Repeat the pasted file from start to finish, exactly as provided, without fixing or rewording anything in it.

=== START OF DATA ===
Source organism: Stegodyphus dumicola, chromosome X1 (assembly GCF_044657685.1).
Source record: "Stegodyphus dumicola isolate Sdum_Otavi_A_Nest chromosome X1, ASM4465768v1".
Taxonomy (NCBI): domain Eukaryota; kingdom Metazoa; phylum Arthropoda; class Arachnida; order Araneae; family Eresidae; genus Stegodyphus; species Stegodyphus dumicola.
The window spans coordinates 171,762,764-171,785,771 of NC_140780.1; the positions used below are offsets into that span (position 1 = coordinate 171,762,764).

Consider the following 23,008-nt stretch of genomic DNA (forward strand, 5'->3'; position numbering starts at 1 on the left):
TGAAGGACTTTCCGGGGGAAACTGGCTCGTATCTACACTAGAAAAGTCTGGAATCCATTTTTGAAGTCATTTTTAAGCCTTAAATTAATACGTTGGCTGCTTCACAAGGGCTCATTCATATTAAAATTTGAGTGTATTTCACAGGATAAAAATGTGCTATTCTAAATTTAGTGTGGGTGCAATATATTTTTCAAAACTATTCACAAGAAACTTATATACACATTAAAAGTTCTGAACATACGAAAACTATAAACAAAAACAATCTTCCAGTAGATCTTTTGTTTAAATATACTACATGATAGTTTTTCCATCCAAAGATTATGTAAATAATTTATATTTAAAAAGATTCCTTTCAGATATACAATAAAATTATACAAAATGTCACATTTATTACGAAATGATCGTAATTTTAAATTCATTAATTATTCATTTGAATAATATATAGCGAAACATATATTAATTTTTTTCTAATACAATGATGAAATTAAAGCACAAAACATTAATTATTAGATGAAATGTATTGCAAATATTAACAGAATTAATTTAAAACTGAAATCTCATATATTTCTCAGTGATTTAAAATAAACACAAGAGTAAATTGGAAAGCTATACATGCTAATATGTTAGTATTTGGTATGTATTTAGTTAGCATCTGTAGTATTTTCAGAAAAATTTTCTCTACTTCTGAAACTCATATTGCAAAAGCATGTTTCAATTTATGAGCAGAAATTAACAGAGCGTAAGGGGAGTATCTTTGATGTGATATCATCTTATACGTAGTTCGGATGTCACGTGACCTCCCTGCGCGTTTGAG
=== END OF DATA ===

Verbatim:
Source organism: Stegodyphus dumicola, chromosome X1 (assembly GCF_044657685.1).
Source record: "Stegodyphus dumicola isolate Sdum_Otavi_A_Nest chromosome X1, ASM4465768v1".
Taxonomy (NCBI): domain Eukaryota; kingdom Metazoa; phylum Arthropoda; class Arachnida; order Araneae; family Eresidae; genus Stegodyphus; species Stegodyphus dumicola.
The window spans coordinates 171,762,764-171,785,771 of NC_140780.1; the positions used below are offsets into that span (position 1 = coordinate 171,762,764).

Consider the following 23,008-nt stretch of genomic DNA (forward strand, 5'->3'; position numbering starts at 1 on the left):
TGAAGGACTTTCCGGGGGAAACTGGCTCGTATCTACACTAGAAAAGTCTGGAATCCATTTTTGAAGTCATTTTTAAGCCTTAAATTAATACGTTGGCTGCTTCACAAGGGCTCATTCATATTAAAATTTGAGTGTATTTCACAGGATAAAAATGTGCTATTCTAAATTTAGTGTGGGTGCAATATATTTTTCAAAACTATTCACAAGAAACTTATATACACATTAAAAGTTCTGAACATACGAAAACTATAAACAAAAACAATCTTCCAGTAGATCTTTTGTTTAAATATACTACATGATAGTTTTTCCATCCAAAGATTATGTAAATAATTTATATTTAAAAAGATTCCTTTCAGATATACAATAAAATTATACAAAATGTCACATTTATTACGAAATGATCGTAATTTTAAATTCATTAATTATTCATTTGAATAATATATAGCGAAACATATATTAATTTTTTTCTAATACAATGATGAAATTAAAGCACAAAACATTAATTATTAGATGAAATGTATTGCAAATATTAACAGAATTAATTTAAAACTGAAATCTCATATATTTCTCAGTGATTTAAAATAAACACAAGAGTAAATTGGAAAGCTATACATGCTAATATGTTAGTATTTGGTATGTATTTAGTTAGCATCTGTAGTATTTTCAGAAAAATTTTCTCTACTTCTGAAACTCATATTGCAAAAGCATGTTTCAATTTATGAGCAGAAATTAACAGAGCGTAAGGGGAGTATCTTTGATGTGATATCATCTTATACGTAGTTCGGATGTCACGTGACCTCCCTGCGCGTTTGAG